Real World Resilience:

Stories of Land, People, and Community

Use the tabs below to filter the stories by region, main product, and book edition. Learn more about the origins of this project →

Gunthorp Farms

Gunthorp Farms

Humble Hands Harvest

Humble Hands Harvest

Orange County Produce

Orange County Produce

Tonnemaker Hill Farm

Tonnemaker Hill Farm

Abanitu Organics

Abanitu Organics

Acorn Community

Acorn Community

Peregrine Farm

Peregrine Farm

White Oak Pastures

White Oak Pastures

Hickory Nut Gap Meats

Hickory Nut Gap Meats

Sap Bush Hollow Farm

Sap Bush Hollow Farm

Settlage & Settlage Farm

Settlage & Settlage Farm

Cates Family Farm

Cates Family Farm

The 77 Ranch

The 77 Ranch

Frasier Farms

Frasier Farms

CS Ranch

CS Ranch

Straus Family Creamery

Straus Family Creamery

Rosmann Family Farms

Rosmann Family Farms

Circle 7 by Fuller Farms

Circle 7 by Fuller Farms

Fuller Farms

Fuller Farms

Brown’s Ranch

Brown’s Ranch

Quinn Farm and Ranch

Quinn Farm and Ranch

Lundberg Family Farms

Lundberg Family Farms

Zenner Family Farms

Zenner Family Farms

The Happy Berry

The Happy Berry

Bishop’s Orchards

Bishop’s Orchards

Almar Orchards & Cidery

Almar Orchards & Cidery

New Forest Farm

New Forest Farm

Red Fern Farm

Red Fern Farm

Shepherd Farms

Shepherd Farms

Ela Family Farms

Ela Family Farms

Fillmore Farms

Fillmore Farms

Maple Spring Gardens

Maple Spring Gardens

Perry-winkle Farm

Perry-winkle Farm

Twin Oaks Community

Twin Oaks Community

New Morning Farm

New Morning Farm

Peacework Farm

Peacework Farm

Rid-All Green Partnership

Rid-All Green Partnership

Harmony Valley Farm

Harmony Valley Farm

Fair Share Farm

Fair Share Farm

Monroe Organic Farms

Monroe Organic Farms

Rockey Farms

Rockey Farms

Full Belly Farm

Full Belly Farm

Nash’s Organic Produce

Nash’s Organic Produce

Happy Cow Creamery

Happy Cow Creamery

"I think it's more challenging to be a farmer now. No two years are alike. You have to be so nimble these days."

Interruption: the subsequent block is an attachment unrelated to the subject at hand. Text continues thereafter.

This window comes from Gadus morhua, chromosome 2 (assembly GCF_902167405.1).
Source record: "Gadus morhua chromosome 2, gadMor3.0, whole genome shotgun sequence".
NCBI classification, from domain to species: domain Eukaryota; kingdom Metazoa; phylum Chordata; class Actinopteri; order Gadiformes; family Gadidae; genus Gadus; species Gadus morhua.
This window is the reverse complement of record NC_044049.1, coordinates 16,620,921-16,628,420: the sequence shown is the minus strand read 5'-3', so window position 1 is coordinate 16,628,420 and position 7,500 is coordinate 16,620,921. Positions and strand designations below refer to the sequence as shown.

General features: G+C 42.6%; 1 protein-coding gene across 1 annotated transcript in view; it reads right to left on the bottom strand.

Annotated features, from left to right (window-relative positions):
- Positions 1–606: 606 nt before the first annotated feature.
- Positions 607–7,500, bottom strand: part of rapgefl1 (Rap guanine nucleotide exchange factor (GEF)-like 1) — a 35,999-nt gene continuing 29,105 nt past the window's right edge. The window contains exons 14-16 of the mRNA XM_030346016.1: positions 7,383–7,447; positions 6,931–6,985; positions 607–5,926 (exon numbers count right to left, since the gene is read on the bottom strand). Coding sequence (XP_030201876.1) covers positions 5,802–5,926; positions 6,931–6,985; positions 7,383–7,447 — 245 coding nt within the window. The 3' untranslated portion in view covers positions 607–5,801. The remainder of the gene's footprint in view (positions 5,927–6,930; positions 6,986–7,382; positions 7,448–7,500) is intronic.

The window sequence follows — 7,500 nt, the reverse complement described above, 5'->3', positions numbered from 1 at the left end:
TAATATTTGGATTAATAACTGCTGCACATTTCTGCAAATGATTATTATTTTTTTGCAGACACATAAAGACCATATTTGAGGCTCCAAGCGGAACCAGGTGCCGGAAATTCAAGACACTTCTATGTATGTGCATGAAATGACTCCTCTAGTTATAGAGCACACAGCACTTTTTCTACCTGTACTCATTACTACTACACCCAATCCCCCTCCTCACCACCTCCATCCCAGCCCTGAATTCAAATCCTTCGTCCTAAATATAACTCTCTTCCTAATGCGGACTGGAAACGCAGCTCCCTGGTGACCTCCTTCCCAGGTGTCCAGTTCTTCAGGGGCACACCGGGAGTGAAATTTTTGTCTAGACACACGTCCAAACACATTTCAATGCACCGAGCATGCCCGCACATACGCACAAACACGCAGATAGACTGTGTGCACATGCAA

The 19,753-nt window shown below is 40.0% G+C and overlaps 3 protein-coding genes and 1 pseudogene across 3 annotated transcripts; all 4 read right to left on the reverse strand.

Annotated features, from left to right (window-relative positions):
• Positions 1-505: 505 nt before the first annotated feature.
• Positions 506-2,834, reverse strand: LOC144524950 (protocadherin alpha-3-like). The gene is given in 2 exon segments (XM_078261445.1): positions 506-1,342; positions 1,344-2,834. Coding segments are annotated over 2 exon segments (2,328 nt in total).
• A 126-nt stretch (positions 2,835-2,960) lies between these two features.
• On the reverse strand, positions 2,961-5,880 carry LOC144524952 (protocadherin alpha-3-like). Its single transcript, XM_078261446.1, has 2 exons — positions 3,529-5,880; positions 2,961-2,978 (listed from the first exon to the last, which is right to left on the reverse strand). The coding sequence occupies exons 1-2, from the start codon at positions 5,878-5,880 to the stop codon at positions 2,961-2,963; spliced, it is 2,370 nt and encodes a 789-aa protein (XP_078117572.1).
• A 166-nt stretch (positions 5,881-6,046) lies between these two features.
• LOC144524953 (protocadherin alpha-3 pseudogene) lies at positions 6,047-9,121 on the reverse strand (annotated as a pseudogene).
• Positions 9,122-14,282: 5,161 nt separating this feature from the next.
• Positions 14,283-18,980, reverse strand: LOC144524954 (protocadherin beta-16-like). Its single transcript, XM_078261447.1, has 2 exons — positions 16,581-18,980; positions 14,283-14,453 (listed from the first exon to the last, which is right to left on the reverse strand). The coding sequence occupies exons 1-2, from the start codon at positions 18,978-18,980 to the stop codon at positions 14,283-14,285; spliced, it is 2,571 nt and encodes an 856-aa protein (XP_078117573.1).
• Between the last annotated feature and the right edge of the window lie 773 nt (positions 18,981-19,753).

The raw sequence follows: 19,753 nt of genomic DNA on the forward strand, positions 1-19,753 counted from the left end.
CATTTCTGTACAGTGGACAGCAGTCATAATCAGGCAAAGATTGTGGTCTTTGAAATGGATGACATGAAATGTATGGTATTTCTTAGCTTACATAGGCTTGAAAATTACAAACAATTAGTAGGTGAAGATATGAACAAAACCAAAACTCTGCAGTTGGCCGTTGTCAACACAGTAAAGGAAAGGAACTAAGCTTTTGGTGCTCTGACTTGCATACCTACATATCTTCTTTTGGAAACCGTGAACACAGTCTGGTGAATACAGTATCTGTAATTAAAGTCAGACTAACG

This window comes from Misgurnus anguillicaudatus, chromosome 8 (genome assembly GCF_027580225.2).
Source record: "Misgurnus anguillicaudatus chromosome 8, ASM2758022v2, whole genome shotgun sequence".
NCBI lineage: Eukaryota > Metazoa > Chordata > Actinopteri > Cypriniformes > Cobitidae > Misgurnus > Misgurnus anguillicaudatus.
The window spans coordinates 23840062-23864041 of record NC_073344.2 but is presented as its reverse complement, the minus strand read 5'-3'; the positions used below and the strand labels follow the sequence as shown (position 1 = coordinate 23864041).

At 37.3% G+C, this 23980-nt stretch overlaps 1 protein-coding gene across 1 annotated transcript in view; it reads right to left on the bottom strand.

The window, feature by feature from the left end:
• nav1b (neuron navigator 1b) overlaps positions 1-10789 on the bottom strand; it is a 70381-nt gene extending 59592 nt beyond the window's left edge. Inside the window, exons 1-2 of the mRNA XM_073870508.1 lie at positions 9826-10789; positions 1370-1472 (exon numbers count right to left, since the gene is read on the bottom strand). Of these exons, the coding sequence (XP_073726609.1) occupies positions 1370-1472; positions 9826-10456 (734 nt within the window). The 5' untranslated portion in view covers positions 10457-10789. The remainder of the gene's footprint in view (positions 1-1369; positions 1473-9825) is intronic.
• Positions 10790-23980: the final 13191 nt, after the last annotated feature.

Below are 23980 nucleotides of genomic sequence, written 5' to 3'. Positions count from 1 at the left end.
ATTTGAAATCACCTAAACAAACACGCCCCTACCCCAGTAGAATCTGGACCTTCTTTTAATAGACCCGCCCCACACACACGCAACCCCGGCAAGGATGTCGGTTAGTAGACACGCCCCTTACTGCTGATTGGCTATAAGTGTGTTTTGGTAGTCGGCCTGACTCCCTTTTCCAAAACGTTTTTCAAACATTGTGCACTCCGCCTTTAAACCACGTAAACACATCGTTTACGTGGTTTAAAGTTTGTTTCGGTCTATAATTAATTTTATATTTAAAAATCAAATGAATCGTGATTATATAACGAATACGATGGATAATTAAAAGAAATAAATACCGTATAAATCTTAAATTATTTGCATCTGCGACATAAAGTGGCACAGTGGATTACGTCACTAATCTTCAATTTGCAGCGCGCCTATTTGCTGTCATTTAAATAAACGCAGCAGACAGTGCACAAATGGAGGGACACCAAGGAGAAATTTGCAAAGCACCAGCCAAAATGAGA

Elizabeth Henderson, Genesee Valley Organic CSA

"You just don't know what's around the corner, so you have to prepare for the worst. Hope for the best of course, but you know, hope is not a plan."

Gary Price, 77 Ranch

"It's so unpredictable, so we have to be very adaptable to extreme weather changes and, excuse me, it is sad to say, but it is not going to get any better, it's going to continue to get worse."

Keymah Durdan, Rid-All Green Partnership

"I’ll be the first to say we have a lot of things we could be doing better, but still, overall, the resilience shows itself in our system. Our soil quality shines here. It really does."

Ron Rosmann, Rosmann Family Farms

“There's nothing that can replace experience and observational knowledge of a region. Actually knowing your area and being able to recognize vulnerabilities or opportunities. We share and exchange information across our companies and we work collaboratively to help each other."

A.G. Kawamura, Orange County Produce

“Ultimately, it is the pastured-production models that drive the resilience of our farmers. We are a community of producers working together to solve these problems. We don’t have all the answers, but just the fact that we're having that conversation while we're sitting around eating lunch creates new partnerships that allow us to try out new things.”

Jamie Ager, Hickory Nut Gap Meats